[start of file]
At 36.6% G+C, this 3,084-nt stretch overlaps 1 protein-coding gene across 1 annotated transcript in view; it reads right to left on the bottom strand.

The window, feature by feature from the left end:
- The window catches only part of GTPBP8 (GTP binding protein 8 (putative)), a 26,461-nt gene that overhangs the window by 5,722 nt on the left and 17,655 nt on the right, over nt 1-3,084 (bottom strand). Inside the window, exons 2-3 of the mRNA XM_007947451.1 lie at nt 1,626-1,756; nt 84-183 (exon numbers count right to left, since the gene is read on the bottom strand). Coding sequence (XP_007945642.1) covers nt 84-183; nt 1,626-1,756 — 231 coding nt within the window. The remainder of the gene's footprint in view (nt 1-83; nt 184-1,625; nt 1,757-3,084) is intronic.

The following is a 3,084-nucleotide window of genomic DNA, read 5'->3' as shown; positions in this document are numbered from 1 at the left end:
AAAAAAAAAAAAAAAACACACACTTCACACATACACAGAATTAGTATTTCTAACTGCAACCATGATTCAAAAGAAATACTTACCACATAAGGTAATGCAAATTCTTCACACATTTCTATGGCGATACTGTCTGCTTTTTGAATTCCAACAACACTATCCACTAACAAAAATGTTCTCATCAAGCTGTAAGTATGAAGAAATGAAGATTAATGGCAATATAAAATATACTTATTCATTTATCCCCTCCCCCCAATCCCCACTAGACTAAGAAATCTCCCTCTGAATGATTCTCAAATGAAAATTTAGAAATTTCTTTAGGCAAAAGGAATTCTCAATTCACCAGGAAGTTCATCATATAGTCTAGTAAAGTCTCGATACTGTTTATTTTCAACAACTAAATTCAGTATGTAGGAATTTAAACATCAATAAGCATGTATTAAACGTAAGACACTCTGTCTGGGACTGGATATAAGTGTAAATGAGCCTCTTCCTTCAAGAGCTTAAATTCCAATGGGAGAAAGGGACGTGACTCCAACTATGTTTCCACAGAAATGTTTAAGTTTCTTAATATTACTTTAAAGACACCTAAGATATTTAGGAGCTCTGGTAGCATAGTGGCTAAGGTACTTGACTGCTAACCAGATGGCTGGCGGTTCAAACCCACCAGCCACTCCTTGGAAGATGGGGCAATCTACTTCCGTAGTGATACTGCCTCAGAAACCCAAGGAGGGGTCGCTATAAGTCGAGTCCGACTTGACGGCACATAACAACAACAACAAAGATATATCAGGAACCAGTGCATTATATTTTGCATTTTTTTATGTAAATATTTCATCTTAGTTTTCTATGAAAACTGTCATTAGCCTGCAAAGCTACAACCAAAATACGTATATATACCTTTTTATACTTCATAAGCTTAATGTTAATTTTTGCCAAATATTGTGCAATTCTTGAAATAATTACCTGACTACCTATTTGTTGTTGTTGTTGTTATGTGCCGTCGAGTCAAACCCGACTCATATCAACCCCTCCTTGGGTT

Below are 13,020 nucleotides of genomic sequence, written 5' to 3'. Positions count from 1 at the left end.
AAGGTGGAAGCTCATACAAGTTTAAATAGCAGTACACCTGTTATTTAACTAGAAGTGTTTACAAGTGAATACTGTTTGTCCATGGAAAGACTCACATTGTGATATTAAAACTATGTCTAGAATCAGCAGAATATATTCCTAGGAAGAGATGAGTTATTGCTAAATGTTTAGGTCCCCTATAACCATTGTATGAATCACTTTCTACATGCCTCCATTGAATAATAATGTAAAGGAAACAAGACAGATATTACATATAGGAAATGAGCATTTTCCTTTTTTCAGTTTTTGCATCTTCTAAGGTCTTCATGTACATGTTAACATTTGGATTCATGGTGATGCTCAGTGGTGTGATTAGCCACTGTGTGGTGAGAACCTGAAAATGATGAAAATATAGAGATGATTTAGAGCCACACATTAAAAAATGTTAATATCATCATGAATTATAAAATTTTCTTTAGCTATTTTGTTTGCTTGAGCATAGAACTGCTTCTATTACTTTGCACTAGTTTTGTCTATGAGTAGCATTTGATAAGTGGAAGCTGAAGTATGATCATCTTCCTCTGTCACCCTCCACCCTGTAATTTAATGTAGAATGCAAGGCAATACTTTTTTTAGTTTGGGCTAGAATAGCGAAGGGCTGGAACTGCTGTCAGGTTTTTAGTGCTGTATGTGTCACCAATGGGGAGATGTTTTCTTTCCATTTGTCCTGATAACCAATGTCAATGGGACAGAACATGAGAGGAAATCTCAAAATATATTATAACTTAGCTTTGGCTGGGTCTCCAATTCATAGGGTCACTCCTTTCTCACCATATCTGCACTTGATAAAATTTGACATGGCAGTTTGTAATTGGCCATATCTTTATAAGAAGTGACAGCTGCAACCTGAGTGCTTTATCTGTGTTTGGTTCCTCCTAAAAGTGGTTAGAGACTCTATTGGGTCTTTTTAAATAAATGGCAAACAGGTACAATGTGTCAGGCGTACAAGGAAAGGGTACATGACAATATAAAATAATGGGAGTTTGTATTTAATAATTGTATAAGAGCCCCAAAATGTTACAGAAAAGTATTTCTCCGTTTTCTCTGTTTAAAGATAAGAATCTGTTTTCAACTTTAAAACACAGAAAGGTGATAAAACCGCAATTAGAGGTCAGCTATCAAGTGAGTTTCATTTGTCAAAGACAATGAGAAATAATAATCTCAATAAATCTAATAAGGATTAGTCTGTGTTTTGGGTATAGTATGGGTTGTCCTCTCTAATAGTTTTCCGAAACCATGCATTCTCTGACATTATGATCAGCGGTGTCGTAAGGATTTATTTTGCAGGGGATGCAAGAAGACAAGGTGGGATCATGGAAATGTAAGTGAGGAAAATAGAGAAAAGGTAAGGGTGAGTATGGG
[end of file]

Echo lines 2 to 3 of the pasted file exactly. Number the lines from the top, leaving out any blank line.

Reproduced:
The window, feature by feature from the left end:
- The window catches only part of GTPBP8 (GTP binding protein 8 (putative)), a 26,461-nt gene that overhangs the window by 5,722 nt on the left and 17,655 nt on the right, over nt 1-3,084 (bottom strand). Inside the window, exons 2-3 of the mRNA XM_007947451.1 lie at nt 1,626-1,756; nt 84-183 (exon numbers count right to left, since the gene is read on the bottom strand). Coding sequence (XP_007945642.1) covers nt 84-183; nt 1,626-1,756 — 231 coding nt within the window. The remainder of the gene's footprint in view (nt 1-83; nt 184-1,625; nt 1,757-3,084) is intronic.